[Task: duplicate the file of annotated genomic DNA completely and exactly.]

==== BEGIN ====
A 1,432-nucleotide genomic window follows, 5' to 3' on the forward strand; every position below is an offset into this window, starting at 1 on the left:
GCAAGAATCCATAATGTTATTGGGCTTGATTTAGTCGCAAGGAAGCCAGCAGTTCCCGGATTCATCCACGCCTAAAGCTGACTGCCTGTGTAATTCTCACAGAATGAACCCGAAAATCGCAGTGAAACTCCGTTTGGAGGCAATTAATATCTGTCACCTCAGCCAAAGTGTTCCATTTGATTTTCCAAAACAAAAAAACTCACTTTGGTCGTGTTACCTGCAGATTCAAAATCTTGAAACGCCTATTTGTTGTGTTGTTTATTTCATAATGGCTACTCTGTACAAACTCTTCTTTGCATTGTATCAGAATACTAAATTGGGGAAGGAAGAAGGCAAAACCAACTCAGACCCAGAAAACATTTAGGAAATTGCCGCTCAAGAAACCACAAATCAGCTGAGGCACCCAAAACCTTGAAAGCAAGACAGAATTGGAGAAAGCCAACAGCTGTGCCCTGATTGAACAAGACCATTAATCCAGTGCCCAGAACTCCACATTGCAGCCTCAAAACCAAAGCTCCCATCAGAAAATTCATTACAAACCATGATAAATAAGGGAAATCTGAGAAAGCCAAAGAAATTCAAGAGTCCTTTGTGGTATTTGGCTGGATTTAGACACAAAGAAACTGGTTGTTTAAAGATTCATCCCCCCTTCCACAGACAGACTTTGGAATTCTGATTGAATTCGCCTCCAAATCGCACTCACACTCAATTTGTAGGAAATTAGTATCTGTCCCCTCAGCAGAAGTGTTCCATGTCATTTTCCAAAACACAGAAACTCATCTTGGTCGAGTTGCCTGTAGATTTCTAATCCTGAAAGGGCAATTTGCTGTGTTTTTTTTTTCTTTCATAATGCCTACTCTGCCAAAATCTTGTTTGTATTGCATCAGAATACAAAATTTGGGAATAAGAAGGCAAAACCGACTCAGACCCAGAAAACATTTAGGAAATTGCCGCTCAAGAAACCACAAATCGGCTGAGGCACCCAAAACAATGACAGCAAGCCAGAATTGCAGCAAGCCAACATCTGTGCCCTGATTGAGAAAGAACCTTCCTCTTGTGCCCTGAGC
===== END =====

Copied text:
A 1,432-nucleotide genomic window follows, 5' to 3' on the forward strand; every position below is an offset into this window, starting at 1 on the left:
GCAAGAATCCATAATGTTATTGGGCTTGATTTAGTCGCAAGGAAGCCAGCAGTTCCCGGATTCATCCACGCCTAAAGCTGACTGCCTGTGTAATTCTCACAGAATGAACCCGAAAATCGCAGTGAAACTCCGTTTGGAGGCAATTAATATCTGTCACCTCAGCCAAAGTGTTCCATTTGATTTTCCAAAACAAAAAAACTCACTTTGGTCGTGTTACCTGCAGATTCAAAATCTTGAAACGCCTATTTGTTGTGTTGTTTATTTCATAATGGCTACTCTGTACAAACTCTTCTTTGCATTGTATCAGAATACTAAATTGGGGAAGGAAGAAGGCAAAACCAACTCAGACCCAGAAAACATTTAGGAAATTGCCGCTCAAGAAACCACAAATCAGCTGAGGCACCCAAAACCTTGAAAGCAAGACAGAATTGGAGAAAGCCAACAGCTGTGCCCTGATTGAACAAGACCATTAATCCAGTGCCCAGAACTCCACATTGCAGCCTCAAAACCAAAGCTCCCATCAGAAAATTCATTACAAACCATGATAAATAAGGGAAATCTGAGAAAGCCAAAGAAATTCAAGAGTCCTTTGTGGTATTTGGCTGGATTTAGACACAAAGAAACTGGTTGTTTAAAGATTCATCCCCCCTTCCACAGACAGACTTTGGAATTCTGATTGAATTCGCCTCCAAATCGCACTCACACTCAATTTGTAGGAAATTAGTATCTGTCCCCTCAGCAGAAGTGTTCCATGTCATTTTCCAAAACACAGAAACTCATCTTGGTCGAGTTGCCTGTAGATTTCTAATCCTGAAAGGGCAATTTGCTGTGTTTTTTTTTTCTTTCATAATGCCTACTCTGCCAAAATCTTGTTTGTATTGCATCAGAATACAAAATTTGGGAATAAGAAGGCAAAACCGACTCAGACCCAGAAAACATTTAGGAAATTGCCGCTCAAGAAACCACAAATCGGCTGAGGCACCCAAAACAATGACAGCAAGCCAGAATTGCAGCAAGCCAACATCTGTGCCCTGATTGAGAAAGAACCTTCCTCTTGTGCCCTGAGC